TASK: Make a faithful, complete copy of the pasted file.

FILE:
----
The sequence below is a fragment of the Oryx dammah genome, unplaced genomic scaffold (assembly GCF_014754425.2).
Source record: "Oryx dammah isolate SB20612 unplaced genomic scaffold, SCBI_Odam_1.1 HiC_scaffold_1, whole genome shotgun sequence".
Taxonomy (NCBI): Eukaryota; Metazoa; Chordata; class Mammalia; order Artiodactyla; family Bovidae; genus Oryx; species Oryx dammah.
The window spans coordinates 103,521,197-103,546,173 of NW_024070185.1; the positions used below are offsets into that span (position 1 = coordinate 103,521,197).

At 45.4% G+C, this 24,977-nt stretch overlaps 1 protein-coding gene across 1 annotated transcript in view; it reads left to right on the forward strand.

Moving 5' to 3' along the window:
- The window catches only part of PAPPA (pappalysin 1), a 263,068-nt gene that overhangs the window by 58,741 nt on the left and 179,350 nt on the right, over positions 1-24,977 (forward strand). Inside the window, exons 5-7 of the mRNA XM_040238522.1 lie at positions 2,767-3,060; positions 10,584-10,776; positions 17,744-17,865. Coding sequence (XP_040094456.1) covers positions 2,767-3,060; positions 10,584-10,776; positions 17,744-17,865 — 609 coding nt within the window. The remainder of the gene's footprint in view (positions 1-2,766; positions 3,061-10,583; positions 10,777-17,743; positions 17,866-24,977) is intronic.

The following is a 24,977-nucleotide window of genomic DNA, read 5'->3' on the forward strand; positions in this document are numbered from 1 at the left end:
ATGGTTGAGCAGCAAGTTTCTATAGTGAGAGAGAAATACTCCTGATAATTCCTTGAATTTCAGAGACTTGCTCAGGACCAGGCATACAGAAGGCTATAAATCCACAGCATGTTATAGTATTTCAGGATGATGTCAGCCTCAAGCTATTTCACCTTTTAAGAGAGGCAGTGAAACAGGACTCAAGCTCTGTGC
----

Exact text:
The sequence below is a fragment of the Oryx dammah genome, unplaced genomic scaffold (assembly GCF_014754425.2).
Source record: "Oryx dammah isolate SB20612 unplaced genomic scaffold, SCBI_Odam_1.1 HiC_scaffold_1, whole genome shotgun sequence".
Taxonomy (NCBI): Eukaryota; Metazoa; Chordata; class Mammalia; order Artiodactyla; family Bovidae; genus Oryx; species Oryx dammah.
The window spans coordinates 103,521,197-103,546,173 of NW_024070185.1; the positions used below are offsets into that span (position 1 = coordinate 103,521,197).

At 45.4% G+C, this 24,977-nt stretch overlaps 1 protein-coding gene across 1 annotated transcript in view; it reads left to right on the forward strand.

Moving 5' to 3' along the window:
- The window catches only part of PAPPA (pappalysin 1), a 263,068-nt gene that overhangs the window by 58,741 nt on the left and 179,350 nt on the right, over positions 1-24,977 (forward strand). Inside the window, exons 5-7 of the mRNA XM_040238522.1 lie at positions 2,767-3,060; positions 10,584-10,776; positions 17,744-17,865. Coding sequence (XP_040094456.1) covers positions 2,767-3,060; positions 10,584-10,776; positions 17,744-17,865 — 609 coding nt within the window. The remainder of the gene's footprint in view (positions 1-2,766; positions 3,061-10,583; positions 10,777-17,743; positions 17,866-24,977) is intronic.

The following is a 24,977-nucleotide window of genomic DNA, read 5'->3' on the forward strand; positions in this document are numbered from 1 at the left end:
ATGGTTGAGCAGCAAGTTTCTATAGTGAGAGAGAAATACTCCTGATAATTCCTTGAATTTCAGAGACTTGCTCAGGACCAGGCATACAGAAGGCTATAAATCCACAGCATGTTATAGTATTTCAGGATGATGTCAGCCTCAAGCTATTTCACCTTTTAAGAGAGGCAGTGAAACAGGACTCAAGCTCTGTGC